This arabizing, translating, derivating and compounding is justified by the author when he states: "In any case this is just a modest effort by which I intended to prove the ability of the Arabic language to move forward and to comply with the demands of life in its different aspects. Furthermore, he has also added short explanations  to give the user an idea of the meaning of the word, maybe followed by a label indicating the subject field the term is associated with. The author argues this is an advantage of his dictionary in comparison with certain specialised technical dictionaries, in which the authors have not added any explanations to the terminology presented.

Also the ALECSO book  صناعة المعجم العربي لغير الناطقين بالعربية mentions in the recommendations the possibility to create neologisms. The recommendations of the second group concern the language variety the entries are taken from:"Modern Standard Arabic, local varieties of Standard Arabic, neologisms and arabized new words." However, a condition is introduced for the inclusion of neologisms (kalimat muwallada, mu'arraba, daxila): they have to be incorporated in daily language and educated persons should be using these words in actual practice (page 6, 6 lines from the bottom of the page).



One of the contributors to the just mentioned book also advocates the use of neologisms.
George Nuama Sa'ad (summary of the contribution)
presents some proposals for translating the nontranslatable words, whether they are general or cultural or religious.

He proposes to add as few translational equivalents as possible.
For English-Arabic translation he advocates to avoid the mechanical use of English loans as much as possible, especially for words consisting of more than four consonants. Compounding (نحت) should be avoided too, since the Arabic language is a derivational language (لغة اشتقاقية) and not a compounding language (لغة ناحتة). The Arabic language is a rich language in terms of derivation (اشتقاق صرفي) and one should strongly rely on this principle.
Furthermore one can rely on giving existing Arabic words new meanings and enter these new meanings in separate entries. Words like sayyAra ( سيارة), jarIda (
جريدة), TA'ira (
طائرة) and maTAr (مطار) may serve as examples for this method.
And perhaps reliance on extensive explanation and illustration with examples is higly necessary if practial explanation is aimed at.

So this author seems to favour the position taken by so many Arab lexicographers that derivation and the adding of new meanings to existing words in a dictionary are acceptable mechanisms to translate nontranslatable words in Arabic. And the inclusion of descriptions or explanations is recommended "if practical explanation is aimed at".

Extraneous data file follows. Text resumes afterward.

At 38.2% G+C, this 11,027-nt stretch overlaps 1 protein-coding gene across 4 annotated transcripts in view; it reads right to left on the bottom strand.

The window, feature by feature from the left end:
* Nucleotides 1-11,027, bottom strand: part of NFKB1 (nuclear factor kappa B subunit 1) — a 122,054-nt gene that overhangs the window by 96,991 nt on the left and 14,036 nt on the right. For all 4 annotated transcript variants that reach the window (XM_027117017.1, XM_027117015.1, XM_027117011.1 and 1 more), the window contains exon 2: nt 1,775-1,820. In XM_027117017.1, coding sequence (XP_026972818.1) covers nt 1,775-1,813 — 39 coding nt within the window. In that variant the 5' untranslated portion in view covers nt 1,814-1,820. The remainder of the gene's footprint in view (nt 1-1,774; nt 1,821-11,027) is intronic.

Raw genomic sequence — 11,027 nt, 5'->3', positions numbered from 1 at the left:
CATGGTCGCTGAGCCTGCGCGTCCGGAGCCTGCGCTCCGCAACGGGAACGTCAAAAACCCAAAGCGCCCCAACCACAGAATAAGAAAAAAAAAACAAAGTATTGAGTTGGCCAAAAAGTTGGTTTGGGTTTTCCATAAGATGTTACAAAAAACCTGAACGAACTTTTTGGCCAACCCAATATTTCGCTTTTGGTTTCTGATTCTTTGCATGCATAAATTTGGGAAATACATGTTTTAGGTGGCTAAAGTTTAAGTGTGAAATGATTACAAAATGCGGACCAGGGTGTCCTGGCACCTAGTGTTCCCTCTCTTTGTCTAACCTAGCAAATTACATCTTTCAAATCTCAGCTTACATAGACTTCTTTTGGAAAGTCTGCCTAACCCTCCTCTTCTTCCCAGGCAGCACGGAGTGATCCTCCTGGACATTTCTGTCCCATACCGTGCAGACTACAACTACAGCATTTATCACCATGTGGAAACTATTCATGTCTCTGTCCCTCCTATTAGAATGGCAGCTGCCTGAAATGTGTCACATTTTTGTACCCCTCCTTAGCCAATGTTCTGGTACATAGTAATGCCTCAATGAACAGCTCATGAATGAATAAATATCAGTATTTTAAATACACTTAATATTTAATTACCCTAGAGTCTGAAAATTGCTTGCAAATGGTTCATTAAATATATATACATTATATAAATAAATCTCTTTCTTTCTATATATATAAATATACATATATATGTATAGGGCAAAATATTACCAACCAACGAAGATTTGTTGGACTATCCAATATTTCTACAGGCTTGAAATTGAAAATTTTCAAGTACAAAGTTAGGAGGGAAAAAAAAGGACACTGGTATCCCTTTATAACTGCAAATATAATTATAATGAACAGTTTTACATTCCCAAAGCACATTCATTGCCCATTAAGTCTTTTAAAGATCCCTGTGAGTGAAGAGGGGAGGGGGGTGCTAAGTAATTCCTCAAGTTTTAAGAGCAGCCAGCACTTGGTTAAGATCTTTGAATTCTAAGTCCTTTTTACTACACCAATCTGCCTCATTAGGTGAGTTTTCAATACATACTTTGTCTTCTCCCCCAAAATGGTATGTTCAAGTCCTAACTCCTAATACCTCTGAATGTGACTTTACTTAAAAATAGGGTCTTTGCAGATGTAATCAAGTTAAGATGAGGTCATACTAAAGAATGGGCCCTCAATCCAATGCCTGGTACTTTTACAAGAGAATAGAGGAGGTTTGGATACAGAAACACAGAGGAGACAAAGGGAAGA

But what other aim could a FL-Arabic dictionary for speakers of Arabic have?

I am wondering what the author means with this statement. Are derivation and adding new meanings, according to the author, acceptable methods to enrich the Arabic language with new words as equivalents for nontranslatable words? I.e. the lexicographer himself is entitled to include neologisms in his dictionary in order to enrich the Arabic vocabulary, and thus, to enable the Arabic speaking dictionary user to express himself in Arabic about phenomena for which he was not able to do so untill he consulted the dictionary? But if the user consults the dictionary as a passive dictionary, i.e. for understanding, one may wonder if the user will be satisfied after finding an Arabic neologism he has never seen before, and of which he does not know the meaning.

Another position is taken by the authors of the Krahl/Gharieb Arabic-German dictionary, who explicitely state they have only incorporated those neologisms that were found in authentic texts, or if experts in certain fields have confirmed a certain term is being used in actual practice.


A somewhat similar position is taken by S. Doniach who states: "The modern bilingual dictionary can be considered a systematic presentation of modern Arabic as it is, without any distortion (تحوير) or invented expressions (عبارات مبتكرة) on which no agreement has been reached yet."


To conclude I want to raise the question why dictionary compilers may decide to 'invent' new words as translation equivalents for foreign words/concepts. Is this related to a certain way of language purism in order to prevent the use of loan words? Do they realize the dictionary users still will be left in confusion?
The result of this policy will be the existence of ghost words, i.e. words which do only occur in dictionaries and not in authentic texts.


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last updated 12/07/2004 09:44 +0200